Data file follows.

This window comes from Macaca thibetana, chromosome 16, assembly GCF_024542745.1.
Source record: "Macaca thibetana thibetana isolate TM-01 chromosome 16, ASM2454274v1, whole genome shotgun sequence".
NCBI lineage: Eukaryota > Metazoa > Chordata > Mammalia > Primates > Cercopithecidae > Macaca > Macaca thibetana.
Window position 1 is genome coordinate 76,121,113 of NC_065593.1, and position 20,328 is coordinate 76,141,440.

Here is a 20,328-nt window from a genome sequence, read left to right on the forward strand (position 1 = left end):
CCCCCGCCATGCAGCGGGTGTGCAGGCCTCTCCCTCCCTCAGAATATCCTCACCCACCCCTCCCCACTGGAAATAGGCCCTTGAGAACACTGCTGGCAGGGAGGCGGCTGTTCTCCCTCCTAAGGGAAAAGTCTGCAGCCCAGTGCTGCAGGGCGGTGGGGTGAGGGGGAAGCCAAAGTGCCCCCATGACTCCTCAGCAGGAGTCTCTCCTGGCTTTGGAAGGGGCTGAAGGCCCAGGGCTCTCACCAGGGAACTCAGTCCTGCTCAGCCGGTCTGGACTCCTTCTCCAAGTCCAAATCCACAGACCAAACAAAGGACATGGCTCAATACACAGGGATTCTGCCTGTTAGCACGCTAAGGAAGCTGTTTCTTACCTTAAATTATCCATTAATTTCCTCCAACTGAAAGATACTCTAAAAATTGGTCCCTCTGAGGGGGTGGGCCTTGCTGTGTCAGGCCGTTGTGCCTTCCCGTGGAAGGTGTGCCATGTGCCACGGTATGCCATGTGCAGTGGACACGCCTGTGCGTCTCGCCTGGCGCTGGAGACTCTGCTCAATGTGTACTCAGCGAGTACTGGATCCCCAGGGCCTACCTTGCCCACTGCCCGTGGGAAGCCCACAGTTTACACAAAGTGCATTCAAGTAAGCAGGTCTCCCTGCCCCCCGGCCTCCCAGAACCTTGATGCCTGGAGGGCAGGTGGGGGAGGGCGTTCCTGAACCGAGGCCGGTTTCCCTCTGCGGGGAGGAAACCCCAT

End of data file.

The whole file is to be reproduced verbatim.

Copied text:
This window comes from Macaca thibetana, chromosome 16, assembly GCF_024542745.1.
Source record: "Macaca thibetana thibetana isolate TM-01 chromosome 16, ASM2454274v1, whole genome shotgun sequence".
NCBI lineage: Eukaryota > Metazoa > Chordata > Mammalia > Primates > Cercopithecidae > Macaca > Macaca thibetana.
Window position 1 is genome coordinate 76,121,113 of NC_065593.1, and position 20,328 is coordinate 76,141,440.

Here is a 20,328-nt window from a genome sequence, read left to right on the forward strand (position 1 = left end):
CCCCCGCCATGCAGCGGGTGTGCAGGCCTCTCCCTCCCTCAGAATATCCTCACCCACCCCTCCCCACTGGAAATAGGCCCTTGAGAACACTGCTGGCAGGGAGGCGGCTGTTCTCCCTCCTAAGGGAAAAGTCTGCAGCCCAGTGCTGCAGGGCGGTGGGGTGAGGGGGAAGCCAAAGTGCCCCCATGACTCCTCAGCAGGAGTCTCTCCTGGCTTTGGAAGGGGCTGAAGGCCCAGGGCTCTCACCAGGGAACTCAGTCCTGCTCAGCCGGTCTGGACTCCTTCTCCAAGTCCAAATCCACAGACCAAACAAAGGACATGGCTCAATACACAGGGATTCTGCCTGTTAGCACGCTAAGGAAGCTGTTTCTTACCTTAAATTATCCATTAATTTCCTCCAACTGAAAGATACTCTAAAAATTGGTCCCTCTGAGGGGGTGGGCCTTGCTGTGTCAGGCCGTTGTGCCTTCCCGTGGAAGGTGTGCCATGTGCCACGGTATGCCATGTGCAGTGGACACGCCTGTGCGTCTCGCCTGGCGCTGGAGACTCTGCTCAATGTGTACTCAGCGAGTACTGGATCCCCAGGGCCTACCTTGCCCACTGCCCGTGGGAAGCCCACAGTTTACACAAAGTGCATTCAAGTAAGCAGGTCTCCCTGCCCCCCGGCCTCCCAGAACCTTGATGCCTGGAGGGCAGGTGGGGGAGGGCGTTCCTGAACCGAGGCCGGTTTCCCTCTGCGGGGAGGAAACCCCAT